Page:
Everyone loves a good deal and it’s even better when something is free. Cities across the United States are taking notice and competing to attract new residents through discounted or cheap internet service.
So, which cities offer reduced internet prices and which are considering it? Let’s find out!
What is municipal broadband?
Municipal broadband refers to internet services provided partially or fully by local governments. The most common example is free public Wi-Fi hotspots throughout the city. However, in recent years, many cities have started to take a look at how they can offer home internet as a utility service.
So, why don’t all communities offer municipal broadband?
For one, 26 states have bans or restrictions against municipal broadband after lobbying by the cable industry. Additionally, it’s expensive to invest in and operate a high-speed internet network, especially if one doesn’t exist yet.
However, municipalities are starting to push back on bans and find new ways to invest in improved infrastructure. Earlier this year, Arkansas legislators unanimously overturned a previous legislative ban and will now allow local governments to build their own municipal broadband infrastructure.
Late in 2018, Charlemont, Mass., rejected an offer from Comcast to set up a broadband network for $450,000 and instead will build their own $1.4 million town-owned fiber network (previously approved by town voters in 2015). Why? They wanted to own their own infrastructure — even if that means a higher up-front cost — because it would save residents money over the long-term.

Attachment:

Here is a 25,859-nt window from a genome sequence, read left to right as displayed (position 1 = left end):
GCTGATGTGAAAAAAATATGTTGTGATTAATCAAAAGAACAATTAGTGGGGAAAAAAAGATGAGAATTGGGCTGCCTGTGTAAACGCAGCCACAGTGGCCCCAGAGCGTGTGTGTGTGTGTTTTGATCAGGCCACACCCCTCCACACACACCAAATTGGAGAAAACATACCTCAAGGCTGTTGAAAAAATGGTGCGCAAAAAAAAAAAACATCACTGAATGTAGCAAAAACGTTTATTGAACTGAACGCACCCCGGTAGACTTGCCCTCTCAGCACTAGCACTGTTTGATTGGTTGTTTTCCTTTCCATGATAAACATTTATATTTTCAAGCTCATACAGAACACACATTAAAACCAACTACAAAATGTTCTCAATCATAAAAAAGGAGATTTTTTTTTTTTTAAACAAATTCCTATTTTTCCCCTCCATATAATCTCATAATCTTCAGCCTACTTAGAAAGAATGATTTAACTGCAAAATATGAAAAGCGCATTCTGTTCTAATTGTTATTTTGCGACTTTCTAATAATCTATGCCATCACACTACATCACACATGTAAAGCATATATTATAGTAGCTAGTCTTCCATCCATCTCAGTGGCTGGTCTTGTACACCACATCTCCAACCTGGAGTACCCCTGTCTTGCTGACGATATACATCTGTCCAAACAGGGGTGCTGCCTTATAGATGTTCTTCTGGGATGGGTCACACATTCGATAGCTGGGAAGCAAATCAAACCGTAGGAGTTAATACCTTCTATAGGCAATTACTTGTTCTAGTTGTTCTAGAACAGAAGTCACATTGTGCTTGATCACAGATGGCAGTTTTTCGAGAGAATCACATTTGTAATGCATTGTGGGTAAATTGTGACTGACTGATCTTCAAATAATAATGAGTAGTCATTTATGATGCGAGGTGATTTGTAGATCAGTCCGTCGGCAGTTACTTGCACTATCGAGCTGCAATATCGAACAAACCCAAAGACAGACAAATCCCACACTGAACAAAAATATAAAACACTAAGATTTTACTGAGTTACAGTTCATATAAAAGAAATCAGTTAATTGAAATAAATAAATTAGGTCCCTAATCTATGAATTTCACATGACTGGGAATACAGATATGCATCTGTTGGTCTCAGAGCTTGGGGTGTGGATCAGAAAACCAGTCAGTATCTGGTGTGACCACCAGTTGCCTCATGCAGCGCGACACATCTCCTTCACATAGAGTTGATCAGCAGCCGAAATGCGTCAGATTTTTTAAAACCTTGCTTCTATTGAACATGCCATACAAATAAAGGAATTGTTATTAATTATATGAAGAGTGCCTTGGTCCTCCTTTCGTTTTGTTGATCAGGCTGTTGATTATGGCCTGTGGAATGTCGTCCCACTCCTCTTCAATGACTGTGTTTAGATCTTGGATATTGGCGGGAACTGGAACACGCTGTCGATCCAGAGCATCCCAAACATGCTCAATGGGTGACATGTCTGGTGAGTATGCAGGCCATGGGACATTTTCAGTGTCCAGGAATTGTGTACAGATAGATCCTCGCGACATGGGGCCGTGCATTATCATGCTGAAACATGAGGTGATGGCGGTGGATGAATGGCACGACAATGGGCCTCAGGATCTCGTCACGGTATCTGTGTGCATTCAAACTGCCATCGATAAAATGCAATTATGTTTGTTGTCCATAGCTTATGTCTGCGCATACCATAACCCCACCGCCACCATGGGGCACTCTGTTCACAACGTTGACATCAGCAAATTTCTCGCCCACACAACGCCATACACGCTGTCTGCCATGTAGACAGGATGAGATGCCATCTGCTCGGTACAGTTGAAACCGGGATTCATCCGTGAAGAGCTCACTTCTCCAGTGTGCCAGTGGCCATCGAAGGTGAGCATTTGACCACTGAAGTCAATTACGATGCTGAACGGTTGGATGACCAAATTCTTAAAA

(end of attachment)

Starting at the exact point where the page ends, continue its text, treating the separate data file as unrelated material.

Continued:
So, where can you go if you want internet for $40 or less — or free in some cases? Check out these 10 towns offering their own municipal broadband (and an additional one that has a partnership with a major provider).
Cities that currently offer discounted or cheap internet
This Colorado town of a little more than 94,000 offers a 100% community-owned and community-based broadband option known as NextLight Internet with speeds of either 25 Mbps for $39.95/mo. or 1 Gbps for $69.95/mo.
Both plans come with a symmetrical connection, meaning they have the same upload and download speeds. Gigabit customers who have had service for more than 12 consecutive months qualify for a Loyalty Member rate of $59.95/mo.